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Dive Review of Telita in
Papua New Guinea/Milne Bay, Kimbe Bay

May, 2007, an Instant Reader Report by Jennifer Meriwether, CA, USA
Reviewer   (4 reports)
Report Number 3389
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Reporter and Travel
Dive Experience
251-500 dives
Where else diving
Indonesia, Thailand, Hawaii, CA, Cozumel, Curacao, Bonaire, Little Cayman
Closest Airport
Getting There

		

Dive Conditions

Weather
windy, rainy, cloudy  
Seas
choppy  
Water Temp
82   to 85    Fahrenheit  
Wetsuit Thickness
3
Water Visibility
35   to 65    Feet  
 
Dive Policy
Dive own profile
yes  
 
Enforced diving restrictions  
None  
Liveaboard?
yes 
Nitrox Available?
N/A 
What I saw
Sharks
Lots 
Mantas
1 or 2 
Dolphins
None 
Whale Sharks
None 
Turtles
> 2 
Whales
None 
Ratings 1 (worst)- 5 (best):
Corals
  4 stars
Tropical Fish
4 stars  
Small Critters
  3 stars
Large Fish
5 stars  
Large Pelagics
  5 stars
 
 
Underwater Photography  1 (worst)- 5 (best):
Subject Matter
4 stars  
Boat Facilities
5 stars
Overall rating for UWP's  
4 stars  
Shore Facilities  
N/A  
Comments
large camera worktable, rinse bucket on dive deck, 110/220 charging station
Ratings and Overall Comments  1 (worst)- 5 (best):
Accommodations
4 stars
Food
4 stars
Service and Attitude
5 stars
Environmental Sensitivity  
N/A
Dive Operation
5 stars  
Shore Diving  
1 stars  
Snorkeling
N/A  
 
 

Overall Rating

Value for $$
N/A    
Beginners
3 stars   
Advanced
4 stars    
Comments  
We were originally scheduled for 10 days on the Telita on a repositioning
cruise from Alotau in Milne Bay to Tufi. We had so much fun on the boat
that we ended up canceling our further land plans and staying on for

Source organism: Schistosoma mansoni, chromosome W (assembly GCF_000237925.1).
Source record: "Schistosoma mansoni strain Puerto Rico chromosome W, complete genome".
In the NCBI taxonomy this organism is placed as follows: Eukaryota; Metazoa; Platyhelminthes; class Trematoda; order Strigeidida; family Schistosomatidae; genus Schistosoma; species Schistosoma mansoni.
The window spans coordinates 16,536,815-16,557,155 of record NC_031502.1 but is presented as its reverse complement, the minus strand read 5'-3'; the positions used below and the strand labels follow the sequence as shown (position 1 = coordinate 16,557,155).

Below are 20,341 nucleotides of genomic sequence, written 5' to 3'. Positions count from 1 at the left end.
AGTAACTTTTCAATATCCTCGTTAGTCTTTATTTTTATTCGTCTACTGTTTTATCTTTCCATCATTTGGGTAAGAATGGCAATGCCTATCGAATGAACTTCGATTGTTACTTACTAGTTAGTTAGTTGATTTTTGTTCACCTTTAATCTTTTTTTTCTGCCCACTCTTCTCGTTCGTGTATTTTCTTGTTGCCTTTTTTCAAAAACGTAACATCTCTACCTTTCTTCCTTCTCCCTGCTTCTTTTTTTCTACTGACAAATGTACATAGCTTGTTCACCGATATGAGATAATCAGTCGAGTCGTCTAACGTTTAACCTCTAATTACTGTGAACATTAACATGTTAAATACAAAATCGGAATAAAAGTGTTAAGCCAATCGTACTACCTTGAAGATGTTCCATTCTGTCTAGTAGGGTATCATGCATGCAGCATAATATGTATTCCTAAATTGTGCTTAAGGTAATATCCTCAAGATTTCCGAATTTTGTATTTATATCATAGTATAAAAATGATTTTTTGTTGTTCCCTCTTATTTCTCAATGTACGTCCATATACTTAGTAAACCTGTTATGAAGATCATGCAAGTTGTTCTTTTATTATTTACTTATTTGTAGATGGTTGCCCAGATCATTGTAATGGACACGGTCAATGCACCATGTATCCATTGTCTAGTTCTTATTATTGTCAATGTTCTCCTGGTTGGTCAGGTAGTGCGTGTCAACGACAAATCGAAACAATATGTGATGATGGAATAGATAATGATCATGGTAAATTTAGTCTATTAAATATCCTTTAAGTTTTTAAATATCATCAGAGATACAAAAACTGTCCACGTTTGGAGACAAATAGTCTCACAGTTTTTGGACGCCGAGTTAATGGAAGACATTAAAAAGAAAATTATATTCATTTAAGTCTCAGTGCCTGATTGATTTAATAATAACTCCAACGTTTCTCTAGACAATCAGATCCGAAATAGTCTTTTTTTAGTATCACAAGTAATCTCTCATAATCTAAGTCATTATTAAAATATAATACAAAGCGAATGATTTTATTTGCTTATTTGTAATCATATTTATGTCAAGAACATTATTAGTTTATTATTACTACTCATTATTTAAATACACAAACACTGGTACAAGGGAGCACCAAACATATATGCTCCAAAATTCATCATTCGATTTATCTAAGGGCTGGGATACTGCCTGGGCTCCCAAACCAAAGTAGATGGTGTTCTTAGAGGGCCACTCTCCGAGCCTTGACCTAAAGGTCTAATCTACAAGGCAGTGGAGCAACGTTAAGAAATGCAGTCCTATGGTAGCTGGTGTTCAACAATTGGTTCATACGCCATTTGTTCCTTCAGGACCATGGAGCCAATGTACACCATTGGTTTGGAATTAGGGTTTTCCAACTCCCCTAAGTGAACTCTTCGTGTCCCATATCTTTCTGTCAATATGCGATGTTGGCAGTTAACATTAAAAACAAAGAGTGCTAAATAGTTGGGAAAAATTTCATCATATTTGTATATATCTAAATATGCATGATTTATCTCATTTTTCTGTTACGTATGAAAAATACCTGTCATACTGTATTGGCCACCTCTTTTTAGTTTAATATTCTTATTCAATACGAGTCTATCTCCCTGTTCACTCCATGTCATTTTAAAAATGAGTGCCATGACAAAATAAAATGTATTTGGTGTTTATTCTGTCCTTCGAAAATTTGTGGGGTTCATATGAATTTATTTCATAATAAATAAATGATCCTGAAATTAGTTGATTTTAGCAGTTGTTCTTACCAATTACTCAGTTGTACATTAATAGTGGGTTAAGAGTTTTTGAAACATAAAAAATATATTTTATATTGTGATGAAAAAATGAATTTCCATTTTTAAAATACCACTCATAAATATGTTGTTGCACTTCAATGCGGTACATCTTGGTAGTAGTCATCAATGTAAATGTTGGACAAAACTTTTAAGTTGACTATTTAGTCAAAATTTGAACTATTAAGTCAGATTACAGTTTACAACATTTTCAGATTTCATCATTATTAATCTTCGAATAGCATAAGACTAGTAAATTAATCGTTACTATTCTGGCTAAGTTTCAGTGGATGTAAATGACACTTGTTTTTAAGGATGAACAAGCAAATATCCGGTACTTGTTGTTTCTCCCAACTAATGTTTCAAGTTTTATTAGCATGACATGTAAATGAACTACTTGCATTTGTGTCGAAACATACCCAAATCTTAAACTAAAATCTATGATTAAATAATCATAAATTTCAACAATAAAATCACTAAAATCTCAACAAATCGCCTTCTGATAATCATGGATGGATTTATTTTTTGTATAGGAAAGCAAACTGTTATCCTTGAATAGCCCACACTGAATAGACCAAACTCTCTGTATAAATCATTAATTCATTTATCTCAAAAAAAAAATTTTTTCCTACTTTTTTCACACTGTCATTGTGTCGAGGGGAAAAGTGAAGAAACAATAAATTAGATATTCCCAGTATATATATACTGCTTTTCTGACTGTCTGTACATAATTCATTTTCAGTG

another 10 day repositioning cruise from Tufi to Walindi in Kimbe Bay. The
new owner/captain of Telita, Paul Baker, is very friendly and customer
service oriented. His main concern is to make sure that his guests have the
best possible dive trip. We had horrible weather for the first 10 days of
the trip, including a cyclone in the Solomon Sea that caused rough
conditions in Milne Bay so Paul completely revised his plans and
concentrated on taking us to dive sites that were more protected. The boat
is very comfortable with 5 ensuite guest cabins. The bathrooms are quite
large for a liveaboard with plenty of hot water and even seats in the
downstairs cabin showers so that you can sit down and take a shower while
the boat is moving (something we really appreciated in the rough seas we
encountered). The boat has passive stabilizers that are lowered when at
anchor and they help minimize boat rocking. The food was not gourmet, but
it was tasty and filling with plenty of meat (fresh fish if we'd caught any
that day), veges, fresh fruit and wine with dinner. Lunches were always
prepared meals, not cold sandwiches. Afternoon tea brought an assortment of
treats including freshly baked scones, carrot cake, caramel peanut butter
bars and yummy brownies. The dive deck is large and easy to move around in
with two hot showers and a really good swim-up ladder. Depending on the
current most of the dives either started from the boat and ended with a
pickup in the zodiac, or vice versa. Nitrox is available and all of the
boat's mechanical systems were well-maintained. Except for a few muck sites
in Milne Bay, most of the diving was on bommies that were a mile or more
off shore. Our trip included lots of exploratory dives and Paul really
enjoys trying new sites. Even on his established itineraries, he always
tries to do at least one or two exploratory dives. Some sites had really
great coral and/or gorgeous walls, others showed a large amount of damage
from coral bleaching episodes, especially in Milne Bay which had a really
bad bleaching about 5 years ago. In spite of Milne's reputation for
muck-diving, we found the "critter" count to be rather low
compared to the diving we've done in Indonesia. However, PNG has an
abundance of fish large and small. Because the population of PNG is
relatively small and the Asian fishing fleets have not yet fished it out,
you get to see a complete ecosystem instead of seeing only smaller fish and
nothing large. We had at least 1-2 sharks on most dives, sometimes up to
10, mainly grey reefs with the occasional white tip, black tip and
silvertip. We also saw grouper, snapper, mackeral, barracuda, dog tuna,
napoleon wrasses, bumpheads, turtles and rays (eagle, manta and stingray)
making it a really good destination for those who like the big stuff. 
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Note: The information here was reported by the author above, but has NOT been reviewed nor edited by Undercurrent prior to posting on our website. Please report any major problems by writing to us and referencing the report number above.


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